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A therapist must always be aware that cultural differences between the therapist and client may lead to misunderstandings. For instance, a therapist should be cautious when interpreting nonverbal behaviors because those behaviors may have different meanings in different cultures. In some cultures, direct eye contact is considered disrespectful; pointing is viewed as rude; and too much smiling may be interpreted as shallowness. Culture may also affect the nature of a client’s symptoms and his/her explanation for them. For example, individuals from some Asian and Latino cultures may express depression primarily as physical symptoms (headaches, weakness, tiredness), while individuals from some Middle Eastern and Native American cultures may describe depression as “problems of the heart” or “being heartbroken” (Warren, 2008).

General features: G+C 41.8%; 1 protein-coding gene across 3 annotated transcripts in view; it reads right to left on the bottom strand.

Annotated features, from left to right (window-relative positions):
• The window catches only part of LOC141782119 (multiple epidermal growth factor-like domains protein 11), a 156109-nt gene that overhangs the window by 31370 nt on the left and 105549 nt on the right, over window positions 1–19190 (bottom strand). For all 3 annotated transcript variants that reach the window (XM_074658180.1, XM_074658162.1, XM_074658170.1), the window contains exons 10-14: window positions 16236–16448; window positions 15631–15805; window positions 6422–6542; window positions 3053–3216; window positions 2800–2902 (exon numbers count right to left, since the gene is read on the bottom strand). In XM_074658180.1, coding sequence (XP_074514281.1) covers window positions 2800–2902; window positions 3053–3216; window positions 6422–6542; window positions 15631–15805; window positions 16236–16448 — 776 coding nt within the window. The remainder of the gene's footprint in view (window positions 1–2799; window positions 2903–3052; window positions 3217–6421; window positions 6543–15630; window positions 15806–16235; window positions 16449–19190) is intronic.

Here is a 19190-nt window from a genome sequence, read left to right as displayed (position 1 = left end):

Overarching themes in the field of marriage and family therapy as a whole are the importance of a therapist being racially aware; intersectionality and social location of clients and therapists; considerations of power and power imbalances due to race and therapist status; and consideration of the minority client experience from all angles, such as: acculturation and assimilation, immigration status, and the impact of colonization (McDowell & Jeris, 2004).
The consideration of cultural factors can provide useful information about a client’s functioning as well as his or her comfort with therapy. Factors that a therapist should consider when working with clients from culturally diverse backgrounds include the following:
- Acculturation: Acculturation refers to the extent to which an individual from one cultural... (More)